China’s Reign Continues – LI-NING BWF World Junior Mixed Team Championships 2018

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China’s Reign Continues – LI-NING BWF World Junior Mixed Team Championships 2018

China successfully navigated testy waters to claim their fifth successive title at the LI-NING BWF World Junior Mixed Team Championships for the Suhandinata Cup in Markham, Canada today.

The come-from-behind 3-1 victory over Korea gave China their 13th title overall and their best-ever streak of title wins, bettering their four-title sequence from 2007 to 2010.

Korea got the start they were looking for, with Shin Tae Yang/Wang Chan outpointing Di Zijian/Wang Chang in a sizzling Men’s Doubles battle, 18-21 21-17 21-16.

Wang Zhiyi was once again the standout player for the champions, showing the same tenacity that she had in her stirring semifinal victory over Japan’s Hirari Mizui in which she had saved two championship points.

The Women’s Singles player, coming in with China a match down, wasn’t in her best physical condition following the 77-minute marathon that she’d come through yesterday. Her opponent today, Park Ga Eun, did well to take the first game after fighting off a deficit, but then did not keep her foot on the pedal. At 15-11 in the second, the window was open for her to capitalise on the struggling Wang, but Park’s unsteady hand at the net let her down. The Korean was just too shaky at the front, failing to punish Wang with the long rallies needed to break her down. The Chinese, sensing the dip in Park’s play, simply upped her own level, even though she frequently bent over with exhaustion between points.

Wang could only limp to her coaches in celebration after completing the 21-23 21-16 21-10 victory.

Youth Olympic Games champion Li Shifeng was on next, and China’s coaches might have harboured some anxious thoughts as Li had spent 90 gruelling minutes on court in the semifinal.

Li, though, started out strongly against the left-handed Choi Ji Hoon, the Korean unable to rein in the attacking Chinese. Choi’s momentum picked up in the second, and when he saved two match points, there was a flutter in the crowd.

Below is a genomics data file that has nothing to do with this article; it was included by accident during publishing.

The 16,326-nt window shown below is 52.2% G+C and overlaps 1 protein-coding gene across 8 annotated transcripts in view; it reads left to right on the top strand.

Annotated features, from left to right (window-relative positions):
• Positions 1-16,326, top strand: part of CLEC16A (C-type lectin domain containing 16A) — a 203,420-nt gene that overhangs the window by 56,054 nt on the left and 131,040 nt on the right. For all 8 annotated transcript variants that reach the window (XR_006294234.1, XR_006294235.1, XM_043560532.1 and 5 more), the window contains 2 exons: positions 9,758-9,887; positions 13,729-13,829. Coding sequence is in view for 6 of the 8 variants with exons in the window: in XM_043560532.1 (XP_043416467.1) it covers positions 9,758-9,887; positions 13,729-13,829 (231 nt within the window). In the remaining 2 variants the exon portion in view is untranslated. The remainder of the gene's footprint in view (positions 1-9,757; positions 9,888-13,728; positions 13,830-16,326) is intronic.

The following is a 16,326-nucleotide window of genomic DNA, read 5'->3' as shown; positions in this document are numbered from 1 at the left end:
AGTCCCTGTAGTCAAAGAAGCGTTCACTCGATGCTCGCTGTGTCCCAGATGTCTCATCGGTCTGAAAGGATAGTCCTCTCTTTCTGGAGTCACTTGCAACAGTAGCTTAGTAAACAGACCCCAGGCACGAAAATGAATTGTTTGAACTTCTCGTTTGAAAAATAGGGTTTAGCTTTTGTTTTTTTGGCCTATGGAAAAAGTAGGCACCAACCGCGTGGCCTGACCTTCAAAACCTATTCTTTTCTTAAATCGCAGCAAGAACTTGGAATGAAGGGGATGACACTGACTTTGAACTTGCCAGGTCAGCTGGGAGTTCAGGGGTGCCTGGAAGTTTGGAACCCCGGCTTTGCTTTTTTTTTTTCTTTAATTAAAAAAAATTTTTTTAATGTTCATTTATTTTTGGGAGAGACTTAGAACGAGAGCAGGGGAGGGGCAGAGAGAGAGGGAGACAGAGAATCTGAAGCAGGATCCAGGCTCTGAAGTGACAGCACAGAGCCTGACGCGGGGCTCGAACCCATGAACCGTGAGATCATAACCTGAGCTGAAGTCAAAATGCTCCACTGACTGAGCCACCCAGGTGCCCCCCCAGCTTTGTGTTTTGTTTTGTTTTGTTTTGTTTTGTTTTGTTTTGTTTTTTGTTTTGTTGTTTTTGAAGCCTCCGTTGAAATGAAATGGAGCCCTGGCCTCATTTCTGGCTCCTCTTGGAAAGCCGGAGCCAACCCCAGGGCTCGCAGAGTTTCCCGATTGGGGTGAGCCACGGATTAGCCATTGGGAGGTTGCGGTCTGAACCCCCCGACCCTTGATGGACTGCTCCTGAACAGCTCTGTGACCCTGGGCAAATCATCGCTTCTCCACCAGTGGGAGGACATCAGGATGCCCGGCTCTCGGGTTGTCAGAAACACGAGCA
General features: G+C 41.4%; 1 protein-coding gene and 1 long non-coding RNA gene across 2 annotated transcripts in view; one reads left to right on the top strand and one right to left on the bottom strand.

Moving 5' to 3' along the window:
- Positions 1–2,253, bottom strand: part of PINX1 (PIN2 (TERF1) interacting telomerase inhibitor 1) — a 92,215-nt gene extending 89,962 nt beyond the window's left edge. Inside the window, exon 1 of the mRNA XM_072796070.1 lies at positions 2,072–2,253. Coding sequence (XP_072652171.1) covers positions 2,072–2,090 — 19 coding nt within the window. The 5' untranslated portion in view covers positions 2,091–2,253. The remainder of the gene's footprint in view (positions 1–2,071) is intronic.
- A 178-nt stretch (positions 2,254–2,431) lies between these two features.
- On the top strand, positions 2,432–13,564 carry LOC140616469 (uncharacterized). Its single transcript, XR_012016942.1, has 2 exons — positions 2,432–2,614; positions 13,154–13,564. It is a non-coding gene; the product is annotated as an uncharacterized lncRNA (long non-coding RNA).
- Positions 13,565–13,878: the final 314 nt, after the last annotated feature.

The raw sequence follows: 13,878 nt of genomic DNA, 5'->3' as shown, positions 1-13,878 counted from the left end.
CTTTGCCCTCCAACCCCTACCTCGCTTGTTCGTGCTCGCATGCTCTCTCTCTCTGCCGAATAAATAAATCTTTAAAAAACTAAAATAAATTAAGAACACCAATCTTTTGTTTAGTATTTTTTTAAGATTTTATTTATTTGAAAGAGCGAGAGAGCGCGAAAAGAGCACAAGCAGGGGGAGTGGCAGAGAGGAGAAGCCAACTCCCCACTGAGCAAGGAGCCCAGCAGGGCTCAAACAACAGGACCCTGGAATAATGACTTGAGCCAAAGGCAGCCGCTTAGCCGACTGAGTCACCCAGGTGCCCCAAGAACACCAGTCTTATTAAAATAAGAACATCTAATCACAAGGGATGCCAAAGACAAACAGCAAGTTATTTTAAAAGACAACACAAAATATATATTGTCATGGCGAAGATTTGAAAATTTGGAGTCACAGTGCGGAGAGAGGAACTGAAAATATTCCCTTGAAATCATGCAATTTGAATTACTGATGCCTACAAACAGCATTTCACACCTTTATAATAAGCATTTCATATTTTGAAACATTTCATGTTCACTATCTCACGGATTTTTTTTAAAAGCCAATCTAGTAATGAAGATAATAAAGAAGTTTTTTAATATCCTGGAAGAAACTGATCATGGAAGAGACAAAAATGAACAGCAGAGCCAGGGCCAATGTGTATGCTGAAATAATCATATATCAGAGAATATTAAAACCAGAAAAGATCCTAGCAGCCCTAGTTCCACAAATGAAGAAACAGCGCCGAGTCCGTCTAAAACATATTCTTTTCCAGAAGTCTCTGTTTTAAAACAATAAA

However, just when he needed it, his netplay deserted him. A couple of lapses at the net, and Li Shifeng had taken his team to 2-1.

Thereafter it was all China, as the Women’s Doubles pair of Liu Xuanxuan and the hard-hitting Xia Yuting proved too strong for Jang Eun Seo/Lee Jung Hyun with a quick straight-games victory, 21-14 21-15. The Suhandinata Cup stayed with China.

Japan, who had run China so close in the semifinal, had to be content with bronze, alongside Indonesia.

China head coach Wang Wei praised Wang Zhiyi as the team’s pivot: “The most outstanding of our players was Wang Zhiyi, she won us matches against Malaysia and Japan. She did a great job.”

Wang said the sequence of five titles was particularly satisfying.

“We have won the Suhandinata Cup five times in a row, it makes me very happy. All the teams are very strong and it was hard for us to come this far. In the semifinals, we lost two close matches, but Wang Zhiyi caught the opportunity she was given. The whole process was hard to get through.”

Wang Zhiyi acknowledged that yesterday’s long match had affected her mobility: “Yesterday’s match was very tough. I found it hard to move quickly today but I believed in myself. I wanted to do it for the team as it was a question of national glory. I didn’t lose a point for the team, and I’m proud of that.”

Thailand beat Singapore 3-0 in the playoff for ninth place, while Hong Kong finished 11th beating Scotland by the same score.

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